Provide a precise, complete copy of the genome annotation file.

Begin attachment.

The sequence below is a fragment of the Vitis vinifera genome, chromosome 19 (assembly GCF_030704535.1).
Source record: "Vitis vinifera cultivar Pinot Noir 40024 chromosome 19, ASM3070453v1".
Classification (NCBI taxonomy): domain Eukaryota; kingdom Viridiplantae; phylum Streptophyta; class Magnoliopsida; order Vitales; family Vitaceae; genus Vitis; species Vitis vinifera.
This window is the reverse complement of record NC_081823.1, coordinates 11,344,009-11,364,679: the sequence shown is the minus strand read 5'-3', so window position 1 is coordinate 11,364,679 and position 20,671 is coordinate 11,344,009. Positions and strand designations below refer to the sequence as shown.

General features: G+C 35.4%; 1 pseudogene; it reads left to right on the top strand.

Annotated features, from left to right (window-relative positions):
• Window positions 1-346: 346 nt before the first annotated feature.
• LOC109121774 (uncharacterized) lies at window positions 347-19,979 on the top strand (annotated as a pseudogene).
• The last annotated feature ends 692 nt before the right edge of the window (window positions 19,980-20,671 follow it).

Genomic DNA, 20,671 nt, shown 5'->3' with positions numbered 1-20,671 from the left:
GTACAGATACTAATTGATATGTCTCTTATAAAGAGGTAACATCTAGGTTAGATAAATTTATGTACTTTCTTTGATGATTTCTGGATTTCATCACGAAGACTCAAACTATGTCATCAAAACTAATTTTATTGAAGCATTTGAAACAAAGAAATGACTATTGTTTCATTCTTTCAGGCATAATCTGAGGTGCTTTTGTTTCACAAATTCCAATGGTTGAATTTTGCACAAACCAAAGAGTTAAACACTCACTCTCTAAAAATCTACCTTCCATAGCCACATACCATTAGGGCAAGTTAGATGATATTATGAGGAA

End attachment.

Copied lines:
The sequence below is a fragment of the Vitis vinifera genome, chromosome 19 (assembly GCF_030704535.1).
Source record: "Vitis vinifera cultivar Pinot Noir 40024 chromosome 19, ASM3070453v1".
Classification (NCBI taxonomy): domain Eukaryota; kingdom Viridiplantae; phylum Streptophyta; class Magnoliopsida; order Vitales; family Vitaceae; genus Vitis; species Vitis vinifera.
This window is the reverse complement of record NC_081823.1, coordinates 11,344,009-11,364,679: the sequence shown is the minus strand read 5'-3', so window position 1 is coordinate 11,364,679 and position 20,671 is coordinate 11,344,009. Positions and strand designations below refer to the sequence as shown.

General features: G+C 35.4%; 1 pseudogene; it reads left to right on the top strand.

Annotated features, from left to right (window-relative positions):
• Window positions 1-346: 346 nt before the first annotated feature.
• LOC109121774 (uncharacterized) lies at window positions 347-19,979 on the top strand (annotated as a pseudogene).
• The last annotated feature ends 692 nt before the right edge of the window (window positions 19,980-20,671 follow it).

Genomic DNA, 20,671 nt, shown 5'->3' with positions numbered 1-20,671 from the left:
GTACAGATACTAATTGATATGTCTCTTATAAAGAGGTAACATCTAGGTTAGATAAATTTATGTACTTTCTTTGATGATTTCTGGATTTCATCACGAAGACTCAAACTATGTCATCAAAACTAATTTTATTGAAGCATTTGAAACAAAGAAATGACTATTGTTTCATTCTTTCAGGCATAATCTGAGGTGCTTTTGTTTCACAAATTCCAATGGTTGAATTTTGCACAAACCAAAGAGTTAAACACTCACTCTCTAAAAATCTACCTTCCATAGCCACATACCATTAGGGCAAGTTAGATGATATTATGAGGAA